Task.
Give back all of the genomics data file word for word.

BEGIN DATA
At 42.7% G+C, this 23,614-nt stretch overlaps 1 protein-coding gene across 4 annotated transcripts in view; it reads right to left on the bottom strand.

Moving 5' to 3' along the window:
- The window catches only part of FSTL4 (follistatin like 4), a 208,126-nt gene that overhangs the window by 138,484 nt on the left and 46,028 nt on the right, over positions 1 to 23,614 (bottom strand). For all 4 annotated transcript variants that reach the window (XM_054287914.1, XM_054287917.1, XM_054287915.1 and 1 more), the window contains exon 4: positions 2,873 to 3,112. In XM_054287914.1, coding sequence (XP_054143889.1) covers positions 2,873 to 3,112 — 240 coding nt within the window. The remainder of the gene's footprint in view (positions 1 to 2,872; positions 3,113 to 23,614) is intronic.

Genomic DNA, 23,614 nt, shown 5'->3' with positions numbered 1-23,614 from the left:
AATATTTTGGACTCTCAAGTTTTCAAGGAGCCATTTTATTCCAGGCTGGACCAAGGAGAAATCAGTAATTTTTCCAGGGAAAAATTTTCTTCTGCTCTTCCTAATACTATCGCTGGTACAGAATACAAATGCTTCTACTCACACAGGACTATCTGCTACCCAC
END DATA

At 42.7% G+C, this 23,614-nt stretch overlaps 1 protein-coding gene across 4 annotated transcripts in view; it reads right to left on the bottom strand.

Moving 5' to 3' along the window:
- The window catches only part of FSTL4 (follistatin like 4), a 208,126-nt gene that overhangs the window by 138,484 nt on the left and 46,028 nt on the right, over positions 1 to 23,614 (bottom strand). For all 4 annotated transcript variants that reach the window (XM_054287914.1, XM_054287917.1, XM_054287915.1 and 1 more), the window contains exon 4: positions 2,873 to 3,112. In XM_054287914.1, coding sequence (XP_054143889.1) covers positions 2,873 to 3,112 — 240 coding nt within the window. The remainder of the gene's footprint in view (positions 1 to 2,872; positions 3,113 to 23,614) is intronic.

Genomic DNA, 23,614 nt, shown 5'->3' with positions numbered 1-23,614 from the left:
AATATTTTGGACTCTCAAGTTTTCAAGGAGCCATTTTATTCCAGGCTGGACCAAGGAGAAATCAGTAATTTTTCCAGGGAAAAATTTTCTTCTGCTCTTCCTAATACTATCGCTGGTACAGAATACAAATGCTTCTACTCACACAGGACTATCTGCTACCCAC